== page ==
President Donald Trump said Friday the U.S. markets could face some “pain” from the trade standoff with China and other countries but claimed that Americans would be better off in the long-run due to his protectionist actions.
Brazil’s former President Luiz Inacio Lula da Silva faces time in prison after the Supreme Court rejected his request to appeal at liberty a 12-year prison sentence for corruption.
France and the European Union staked out strong positions on trade with the U.S. as global tensions escalated in the face of tariff threats.
While slower to emerge than in the U.S., the #MeToo movement is reverberating quickly in South Korea where a flurry of headline-grabbing accusations have ignited calls for overhauling one of the world’s worst workplaces for women.
President Donald Trump said his plan to protect the southern U.S. border may require deploying as many as 4,000 National Guard troops until his long-sought border wall is built, though his top aides say that many key details about the proposal remain unresolved.
President Donald Trump said his administration is considering taking extraordinary steps to keep some money-losing power plants alive.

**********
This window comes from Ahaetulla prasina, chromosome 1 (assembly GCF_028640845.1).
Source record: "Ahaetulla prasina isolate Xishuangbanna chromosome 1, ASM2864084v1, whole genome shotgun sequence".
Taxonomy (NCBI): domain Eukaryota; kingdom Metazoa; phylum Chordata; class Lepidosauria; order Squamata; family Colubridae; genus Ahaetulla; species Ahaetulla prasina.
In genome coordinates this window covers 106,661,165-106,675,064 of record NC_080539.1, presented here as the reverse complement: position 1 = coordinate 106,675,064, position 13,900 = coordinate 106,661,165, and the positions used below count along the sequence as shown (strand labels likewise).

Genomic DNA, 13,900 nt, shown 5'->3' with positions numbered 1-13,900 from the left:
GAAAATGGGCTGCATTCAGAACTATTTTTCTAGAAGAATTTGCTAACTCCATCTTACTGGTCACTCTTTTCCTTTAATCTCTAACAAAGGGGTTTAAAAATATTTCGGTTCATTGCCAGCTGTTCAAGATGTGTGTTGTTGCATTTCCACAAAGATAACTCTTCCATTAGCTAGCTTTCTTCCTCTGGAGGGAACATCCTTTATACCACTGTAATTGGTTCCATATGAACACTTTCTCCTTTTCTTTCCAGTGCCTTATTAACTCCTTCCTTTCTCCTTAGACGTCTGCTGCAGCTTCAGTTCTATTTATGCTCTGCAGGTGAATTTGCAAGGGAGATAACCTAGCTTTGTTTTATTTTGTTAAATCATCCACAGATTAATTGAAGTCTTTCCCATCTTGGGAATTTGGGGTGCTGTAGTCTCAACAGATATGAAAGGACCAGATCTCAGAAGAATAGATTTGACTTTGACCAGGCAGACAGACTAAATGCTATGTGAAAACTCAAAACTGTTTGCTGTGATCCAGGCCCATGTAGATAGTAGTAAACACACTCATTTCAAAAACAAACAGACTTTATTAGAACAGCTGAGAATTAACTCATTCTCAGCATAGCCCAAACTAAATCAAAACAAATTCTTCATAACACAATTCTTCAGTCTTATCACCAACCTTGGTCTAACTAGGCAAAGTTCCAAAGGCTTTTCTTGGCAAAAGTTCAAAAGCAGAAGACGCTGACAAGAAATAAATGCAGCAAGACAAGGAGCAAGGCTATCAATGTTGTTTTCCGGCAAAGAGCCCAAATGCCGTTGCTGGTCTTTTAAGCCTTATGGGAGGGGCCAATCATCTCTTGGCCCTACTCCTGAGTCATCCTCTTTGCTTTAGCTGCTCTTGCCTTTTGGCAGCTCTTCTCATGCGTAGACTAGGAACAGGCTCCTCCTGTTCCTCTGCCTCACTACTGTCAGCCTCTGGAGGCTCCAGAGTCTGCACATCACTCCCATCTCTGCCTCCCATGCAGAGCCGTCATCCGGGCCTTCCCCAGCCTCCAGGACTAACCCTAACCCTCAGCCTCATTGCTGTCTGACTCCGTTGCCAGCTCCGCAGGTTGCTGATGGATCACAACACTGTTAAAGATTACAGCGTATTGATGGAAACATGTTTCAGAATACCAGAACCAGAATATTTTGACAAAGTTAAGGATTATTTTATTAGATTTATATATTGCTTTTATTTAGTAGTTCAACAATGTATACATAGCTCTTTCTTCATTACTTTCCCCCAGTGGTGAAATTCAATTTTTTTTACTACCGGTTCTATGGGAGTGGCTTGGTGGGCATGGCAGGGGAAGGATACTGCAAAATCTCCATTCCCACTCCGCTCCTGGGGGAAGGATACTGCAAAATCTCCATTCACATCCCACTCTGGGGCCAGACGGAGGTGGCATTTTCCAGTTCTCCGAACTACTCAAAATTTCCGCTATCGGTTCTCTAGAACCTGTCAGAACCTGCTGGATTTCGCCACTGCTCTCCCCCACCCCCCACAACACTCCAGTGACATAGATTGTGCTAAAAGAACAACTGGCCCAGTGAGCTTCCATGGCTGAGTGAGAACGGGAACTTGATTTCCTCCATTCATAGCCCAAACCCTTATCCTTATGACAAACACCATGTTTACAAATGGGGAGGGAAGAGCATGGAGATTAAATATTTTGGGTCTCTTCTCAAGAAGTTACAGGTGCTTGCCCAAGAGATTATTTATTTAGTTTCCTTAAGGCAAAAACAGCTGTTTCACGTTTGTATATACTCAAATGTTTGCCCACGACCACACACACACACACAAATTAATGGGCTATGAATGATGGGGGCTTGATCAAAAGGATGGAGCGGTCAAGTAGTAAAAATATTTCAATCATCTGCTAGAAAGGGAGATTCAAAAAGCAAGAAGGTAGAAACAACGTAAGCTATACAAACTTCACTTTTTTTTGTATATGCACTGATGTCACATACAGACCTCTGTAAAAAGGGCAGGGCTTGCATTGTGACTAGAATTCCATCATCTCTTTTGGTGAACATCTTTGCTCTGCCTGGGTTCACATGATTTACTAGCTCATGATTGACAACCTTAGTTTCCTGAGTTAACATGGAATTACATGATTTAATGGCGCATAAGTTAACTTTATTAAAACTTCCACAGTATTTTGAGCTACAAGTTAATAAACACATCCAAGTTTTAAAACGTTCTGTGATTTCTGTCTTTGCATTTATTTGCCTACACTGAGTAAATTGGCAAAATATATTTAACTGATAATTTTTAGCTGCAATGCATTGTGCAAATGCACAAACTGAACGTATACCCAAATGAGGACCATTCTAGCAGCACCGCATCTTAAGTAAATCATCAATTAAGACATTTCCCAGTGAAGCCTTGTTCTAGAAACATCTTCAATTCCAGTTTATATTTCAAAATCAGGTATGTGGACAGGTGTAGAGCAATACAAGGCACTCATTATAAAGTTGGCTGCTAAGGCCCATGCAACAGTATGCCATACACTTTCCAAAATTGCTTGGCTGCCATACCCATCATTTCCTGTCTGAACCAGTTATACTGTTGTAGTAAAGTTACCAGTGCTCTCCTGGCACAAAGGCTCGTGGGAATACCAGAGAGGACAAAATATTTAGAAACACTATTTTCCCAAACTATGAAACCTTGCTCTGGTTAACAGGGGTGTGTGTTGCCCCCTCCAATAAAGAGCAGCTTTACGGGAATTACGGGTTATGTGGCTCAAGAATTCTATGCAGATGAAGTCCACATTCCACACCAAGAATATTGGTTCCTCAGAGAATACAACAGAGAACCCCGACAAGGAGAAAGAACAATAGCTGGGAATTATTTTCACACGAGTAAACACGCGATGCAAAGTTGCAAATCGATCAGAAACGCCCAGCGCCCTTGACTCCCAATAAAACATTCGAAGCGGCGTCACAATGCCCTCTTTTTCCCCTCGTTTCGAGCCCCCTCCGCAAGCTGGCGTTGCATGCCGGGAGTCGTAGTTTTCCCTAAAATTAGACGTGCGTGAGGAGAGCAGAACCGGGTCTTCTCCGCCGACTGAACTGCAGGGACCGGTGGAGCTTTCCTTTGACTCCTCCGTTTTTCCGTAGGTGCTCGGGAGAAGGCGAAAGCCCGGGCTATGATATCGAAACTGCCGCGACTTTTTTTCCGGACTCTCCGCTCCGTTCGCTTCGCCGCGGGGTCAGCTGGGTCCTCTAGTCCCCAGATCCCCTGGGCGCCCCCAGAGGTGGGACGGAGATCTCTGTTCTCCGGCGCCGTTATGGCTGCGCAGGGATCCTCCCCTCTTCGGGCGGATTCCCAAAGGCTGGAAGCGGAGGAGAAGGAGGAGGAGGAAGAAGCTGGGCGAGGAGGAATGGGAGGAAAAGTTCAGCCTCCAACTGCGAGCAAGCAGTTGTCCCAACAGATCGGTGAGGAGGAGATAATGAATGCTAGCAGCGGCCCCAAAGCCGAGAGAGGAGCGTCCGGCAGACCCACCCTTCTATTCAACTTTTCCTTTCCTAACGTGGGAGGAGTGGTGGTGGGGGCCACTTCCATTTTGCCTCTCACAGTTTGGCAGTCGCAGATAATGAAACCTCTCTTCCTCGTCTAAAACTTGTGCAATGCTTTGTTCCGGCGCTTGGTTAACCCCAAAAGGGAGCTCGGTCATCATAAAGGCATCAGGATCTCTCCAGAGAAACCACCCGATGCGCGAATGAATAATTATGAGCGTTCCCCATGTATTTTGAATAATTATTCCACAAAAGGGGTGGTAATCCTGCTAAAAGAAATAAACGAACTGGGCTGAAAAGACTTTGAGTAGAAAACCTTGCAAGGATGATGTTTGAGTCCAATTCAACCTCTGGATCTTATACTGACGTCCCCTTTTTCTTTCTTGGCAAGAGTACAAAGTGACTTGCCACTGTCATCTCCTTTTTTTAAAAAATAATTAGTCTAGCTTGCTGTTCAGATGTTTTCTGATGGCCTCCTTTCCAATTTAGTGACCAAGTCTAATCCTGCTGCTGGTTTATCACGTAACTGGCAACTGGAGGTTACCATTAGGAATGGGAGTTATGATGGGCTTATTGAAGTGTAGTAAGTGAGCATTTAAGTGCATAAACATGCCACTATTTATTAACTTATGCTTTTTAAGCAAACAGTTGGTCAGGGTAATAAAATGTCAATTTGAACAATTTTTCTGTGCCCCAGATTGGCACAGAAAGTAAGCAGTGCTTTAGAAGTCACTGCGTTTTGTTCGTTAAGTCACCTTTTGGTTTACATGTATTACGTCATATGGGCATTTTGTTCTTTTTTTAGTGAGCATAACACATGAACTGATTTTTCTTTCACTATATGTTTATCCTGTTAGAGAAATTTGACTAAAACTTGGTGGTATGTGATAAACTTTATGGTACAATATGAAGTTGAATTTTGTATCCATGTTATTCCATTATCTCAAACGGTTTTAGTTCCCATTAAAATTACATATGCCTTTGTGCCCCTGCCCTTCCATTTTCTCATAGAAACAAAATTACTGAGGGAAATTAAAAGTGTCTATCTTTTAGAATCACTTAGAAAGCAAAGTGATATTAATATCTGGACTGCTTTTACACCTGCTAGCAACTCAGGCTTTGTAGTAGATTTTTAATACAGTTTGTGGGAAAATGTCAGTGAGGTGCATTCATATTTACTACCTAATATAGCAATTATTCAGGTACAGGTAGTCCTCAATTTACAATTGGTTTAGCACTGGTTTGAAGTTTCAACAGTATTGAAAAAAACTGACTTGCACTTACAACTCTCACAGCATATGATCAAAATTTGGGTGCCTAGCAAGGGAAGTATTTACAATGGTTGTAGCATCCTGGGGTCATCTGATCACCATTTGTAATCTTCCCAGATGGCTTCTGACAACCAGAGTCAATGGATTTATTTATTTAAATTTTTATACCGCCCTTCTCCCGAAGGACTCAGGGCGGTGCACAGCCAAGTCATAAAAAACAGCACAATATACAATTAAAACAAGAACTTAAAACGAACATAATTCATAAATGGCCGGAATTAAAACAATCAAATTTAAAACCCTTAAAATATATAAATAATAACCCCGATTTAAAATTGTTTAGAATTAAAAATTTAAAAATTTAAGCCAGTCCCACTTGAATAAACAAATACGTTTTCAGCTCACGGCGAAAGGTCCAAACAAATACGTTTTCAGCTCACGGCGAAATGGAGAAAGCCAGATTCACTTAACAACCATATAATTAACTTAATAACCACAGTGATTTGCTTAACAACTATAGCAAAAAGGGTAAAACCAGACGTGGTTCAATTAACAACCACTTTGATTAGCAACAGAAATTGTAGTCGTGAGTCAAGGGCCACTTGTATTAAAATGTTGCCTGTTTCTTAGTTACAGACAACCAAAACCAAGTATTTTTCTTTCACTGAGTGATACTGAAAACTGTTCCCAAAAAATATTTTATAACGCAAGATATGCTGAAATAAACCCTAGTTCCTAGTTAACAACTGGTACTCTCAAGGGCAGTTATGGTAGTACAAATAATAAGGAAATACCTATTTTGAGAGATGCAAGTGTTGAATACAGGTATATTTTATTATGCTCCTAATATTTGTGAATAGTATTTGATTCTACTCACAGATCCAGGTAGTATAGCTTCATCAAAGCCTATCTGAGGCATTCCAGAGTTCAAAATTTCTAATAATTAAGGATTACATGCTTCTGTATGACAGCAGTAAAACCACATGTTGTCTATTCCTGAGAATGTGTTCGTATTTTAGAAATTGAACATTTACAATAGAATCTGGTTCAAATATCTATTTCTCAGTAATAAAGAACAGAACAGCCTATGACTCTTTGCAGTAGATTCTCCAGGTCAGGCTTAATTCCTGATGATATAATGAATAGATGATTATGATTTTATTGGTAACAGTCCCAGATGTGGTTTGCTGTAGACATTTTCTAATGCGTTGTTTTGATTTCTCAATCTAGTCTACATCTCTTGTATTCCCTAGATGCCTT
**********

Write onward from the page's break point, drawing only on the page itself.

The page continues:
U.S. hiring cooled in March following a strong February while wages picked up, returning labor-market progress to a more sustainable pace that keeps the Federal Reserve on track for further interest-rate increases. Payrolls rose 103,000, compared with the median estimate of economists for 185,000.
Aurora Station, billed as the “first luxury hotel in space,” may be for you. Houston-based Orion Span Inc. hopes to launch the modular station in late 2021 and welcome its first guests the following year, with two crew members accompanying each excursion. The platform would orbit 200 miles above Earth, offering six guests 384 sunrises and sunsets as they race around the planet for 12 days at incredibly high speeds. Beyond the physical limitations to embarking, there are also the fiscal ones. The 12-day stay starts at $9.5 million per person, or about $791,666 a night.